COPENHAGEN (Reuters) - Danske Bank DANSKE.CO said on Thursday it has cut about 50 jobs in its foreign exchange and fixed income business as part of a broader exercise to cut costs.
Danske Bank’s new chief executive Chris Vogelzang said earlier this month that the bank needed to cut up to 15% of staff-related costs in FX and fixed income in the short term.
Denmark’s biggest bank has lost customers and warned of lower than expected earnings since reports emerged in 2017 of its involvement in one of the world’s biggest money-laundering scandals via its Estonia branch.
The cost reduction, which is part of a wider restructuring of the bank’s FX, equity and fixed income units, was mainly achieved through job cuts, Jakob Groot, head of Corporate & Institutions, said.
“Unfortunately this has meant that we said goodbye to several good colleagues today,” he told Reuters, adding that his division had achieved the targeted cost savings with Thursday’s staff reductions.
“This has nothing to do with the Estonia case,” Groot said.
The cost cuts are the result of a combination of very low interest rates, lower market volatility and digitalisation in the financial industry, he said.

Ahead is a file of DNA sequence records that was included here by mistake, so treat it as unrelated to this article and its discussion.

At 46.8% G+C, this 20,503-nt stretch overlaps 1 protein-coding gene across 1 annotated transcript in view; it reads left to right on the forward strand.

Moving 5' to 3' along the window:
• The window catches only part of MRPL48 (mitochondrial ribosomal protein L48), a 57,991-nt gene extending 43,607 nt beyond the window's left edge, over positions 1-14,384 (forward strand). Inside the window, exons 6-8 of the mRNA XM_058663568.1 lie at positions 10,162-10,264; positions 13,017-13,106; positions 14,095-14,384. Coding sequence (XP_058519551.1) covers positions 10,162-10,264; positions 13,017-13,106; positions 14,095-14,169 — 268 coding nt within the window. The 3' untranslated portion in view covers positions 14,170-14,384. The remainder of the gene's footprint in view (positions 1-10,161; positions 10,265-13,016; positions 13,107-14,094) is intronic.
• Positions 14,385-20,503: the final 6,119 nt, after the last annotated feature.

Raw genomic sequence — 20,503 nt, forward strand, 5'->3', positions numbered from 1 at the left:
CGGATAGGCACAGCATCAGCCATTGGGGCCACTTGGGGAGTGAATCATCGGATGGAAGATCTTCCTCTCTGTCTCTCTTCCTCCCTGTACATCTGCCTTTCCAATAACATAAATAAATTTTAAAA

The staff cuts included Danske’s global head of foreign exchange Niklas Karlsson.
“This is part of the restructuring at the bank, and I was unfortunately left out,” Karlsson told Reuters.
“The management sets the team. I have been very, very happy working at Danske and have absolutely nothing bad to say about the bank,” said Karlsson, who had spent 19 years at the bank.
Danske introduced a hiring freeze last month to cope with rising compliance costs and a tough business environment, which has also prompted three cuts to its annual outlook this year.
Reporting by Jacob Gronholt-Pedersen; Editing by Edmund Blair and Jane Merriman
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